Jan 30, '07Joined: Sep '03; Posts: 6,885; Likes: 12,486Quote from nurse_nanITA. Your responsibility is to the patient. If this case were reviewed/litigated, could you defend the decision not to medicate this patient? Have family members actually interfered with administration of ordered meds?To my way of thinking, an alert patient who is expressing pain in any mode (verbal or nonverbal) has the right to medication for that pain and you have the duty to provide it. This family needs to be honest about why they want to interfere with mere comfort measures. They want "everything done" except pain med? She's dying faster because of being in pain. You need to take this to a higher level because my concern is they will turn on the nursing staff -- "You didn't do anything for her and she was in agony!" Family can be so irrational at times of crises. They sound so totally oblivious to the real situation. Get Risk Management, Ethics, the physician, Spiritual Care, Hospice, whomever can help involved.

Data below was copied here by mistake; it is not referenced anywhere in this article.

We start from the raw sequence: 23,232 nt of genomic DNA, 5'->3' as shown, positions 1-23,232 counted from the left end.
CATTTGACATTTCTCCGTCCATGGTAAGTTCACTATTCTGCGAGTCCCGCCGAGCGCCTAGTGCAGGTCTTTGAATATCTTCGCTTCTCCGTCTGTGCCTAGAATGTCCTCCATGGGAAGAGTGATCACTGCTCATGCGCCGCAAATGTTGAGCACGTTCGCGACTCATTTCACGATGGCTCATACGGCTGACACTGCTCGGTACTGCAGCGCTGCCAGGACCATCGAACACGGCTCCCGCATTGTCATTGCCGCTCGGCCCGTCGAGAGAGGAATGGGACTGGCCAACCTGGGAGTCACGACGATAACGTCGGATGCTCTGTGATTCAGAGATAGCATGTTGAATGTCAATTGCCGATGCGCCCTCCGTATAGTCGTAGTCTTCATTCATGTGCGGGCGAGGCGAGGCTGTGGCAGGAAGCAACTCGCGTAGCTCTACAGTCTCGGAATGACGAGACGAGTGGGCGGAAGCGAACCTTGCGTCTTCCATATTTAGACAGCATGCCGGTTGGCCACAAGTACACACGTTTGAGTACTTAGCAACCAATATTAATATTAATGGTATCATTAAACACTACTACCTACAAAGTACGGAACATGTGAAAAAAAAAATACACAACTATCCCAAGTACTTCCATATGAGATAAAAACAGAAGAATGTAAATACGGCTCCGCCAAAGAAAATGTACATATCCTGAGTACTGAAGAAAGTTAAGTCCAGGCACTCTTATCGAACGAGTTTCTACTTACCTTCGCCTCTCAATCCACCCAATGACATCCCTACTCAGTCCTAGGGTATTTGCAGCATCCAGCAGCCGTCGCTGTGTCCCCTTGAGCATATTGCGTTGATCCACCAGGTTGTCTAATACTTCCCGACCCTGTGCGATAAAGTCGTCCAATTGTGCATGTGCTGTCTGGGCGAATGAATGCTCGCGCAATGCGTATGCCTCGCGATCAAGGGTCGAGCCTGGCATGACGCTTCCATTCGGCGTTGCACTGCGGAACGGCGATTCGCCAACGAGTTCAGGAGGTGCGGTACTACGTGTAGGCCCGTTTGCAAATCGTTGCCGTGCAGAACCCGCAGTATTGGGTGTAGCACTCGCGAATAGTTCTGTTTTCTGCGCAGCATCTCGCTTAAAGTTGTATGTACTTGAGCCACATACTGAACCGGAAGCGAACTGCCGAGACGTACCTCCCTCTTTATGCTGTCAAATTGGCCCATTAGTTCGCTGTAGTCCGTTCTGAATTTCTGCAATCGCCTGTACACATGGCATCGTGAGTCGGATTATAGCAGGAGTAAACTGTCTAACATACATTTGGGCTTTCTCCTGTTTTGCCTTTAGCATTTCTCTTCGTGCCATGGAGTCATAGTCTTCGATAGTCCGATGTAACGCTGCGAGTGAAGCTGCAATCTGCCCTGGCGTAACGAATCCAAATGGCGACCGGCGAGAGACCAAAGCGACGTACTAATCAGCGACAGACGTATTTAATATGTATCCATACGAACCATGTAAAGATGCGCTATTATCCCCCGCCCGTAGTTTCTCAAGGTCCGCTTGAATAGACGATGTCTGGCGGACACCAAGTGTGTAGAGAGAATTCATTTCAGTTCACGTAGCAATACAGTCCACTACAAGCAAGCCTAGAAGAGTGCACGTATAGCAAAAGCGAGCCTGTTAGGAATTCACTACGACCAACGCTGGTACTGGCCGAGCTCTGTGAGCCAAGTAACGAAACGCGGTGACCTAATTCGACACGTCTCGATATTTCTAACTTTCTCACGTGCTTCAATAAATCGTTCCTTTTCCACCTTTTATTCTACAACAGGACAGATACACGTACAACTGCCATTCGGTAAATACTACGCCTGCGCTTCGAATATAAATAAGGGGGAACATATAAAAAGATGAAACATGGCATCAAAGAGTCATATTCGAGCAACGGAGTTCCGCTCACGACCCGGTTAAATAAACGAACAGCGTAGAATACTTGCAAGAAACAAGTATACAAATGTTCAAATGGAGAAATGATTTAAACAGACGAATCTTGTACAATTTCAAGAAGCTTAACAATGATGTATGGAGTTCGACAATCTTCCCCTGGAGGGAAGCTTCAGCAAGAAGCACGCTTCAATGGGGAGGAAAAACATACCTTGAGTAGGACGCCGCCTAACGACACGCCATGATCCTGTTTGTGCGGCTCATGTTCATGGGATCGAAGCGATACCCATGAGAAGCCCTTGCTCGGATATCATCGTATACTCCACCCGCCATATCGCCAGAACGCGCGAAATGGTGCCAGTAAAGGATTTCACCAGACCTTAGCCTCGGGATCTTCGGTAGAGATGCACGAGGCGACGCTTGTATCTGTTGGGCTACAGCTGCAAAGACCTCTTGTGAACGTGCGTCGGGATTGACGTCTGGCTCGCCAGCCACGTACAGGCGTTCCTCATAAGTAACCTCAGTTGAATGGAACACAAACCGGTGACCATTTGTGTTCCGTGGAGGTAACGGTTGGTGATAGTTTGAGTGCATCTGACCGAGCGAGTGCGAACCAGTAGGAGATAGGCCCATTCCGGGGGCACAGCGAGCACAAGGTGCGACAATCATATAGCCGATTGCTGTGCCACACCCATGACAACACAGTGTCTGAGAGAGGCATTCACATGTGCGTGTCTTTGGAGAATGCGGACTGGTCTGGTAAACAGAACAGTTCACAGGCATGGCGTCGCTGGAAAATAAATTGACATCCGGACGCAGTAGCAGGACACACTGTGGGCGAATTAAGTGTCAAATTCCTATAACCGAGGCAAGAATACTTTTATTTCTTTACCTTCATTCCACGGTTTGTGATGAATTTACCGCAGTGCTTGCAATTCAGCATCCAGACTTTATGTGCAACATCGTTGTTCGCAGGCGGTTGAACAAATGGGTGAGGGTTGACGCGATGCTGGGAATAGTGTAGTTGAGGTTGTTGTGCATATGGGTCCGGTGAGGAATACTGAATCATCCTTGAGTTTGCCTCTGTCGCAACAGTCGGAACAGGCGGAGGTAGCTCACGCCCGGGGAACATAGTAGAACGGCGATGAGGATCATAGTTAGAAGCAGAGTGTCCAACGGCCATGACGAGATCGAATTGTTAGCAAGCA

A DNR order ... but family wants "everything done" ... but no pain meds??
A meaningful discussion with this family is in order, pronto. They will be well-served by gaining a clearer understanding of advance directives and appropriate, ethical end-of-life care.
Jan 30, '07Occupation: RN Specialty: 20 year(s) of experience in ICU, PICC Nurse, Nursing Supervisor ; From: TX, US ; Joined: Apr '04; Posts: 5,001; Likes: 1,902This is a situation that just burns me up..... I would involve anyone I could to get some sense into them. I also would consider looking into a pain patch and placing it on her back (out of sight) then doing some supplemental pain med work until that kicks in..It is my thought that if the patient has indicated she is in pain, then that's all I need. She gets what she needs to be pain free.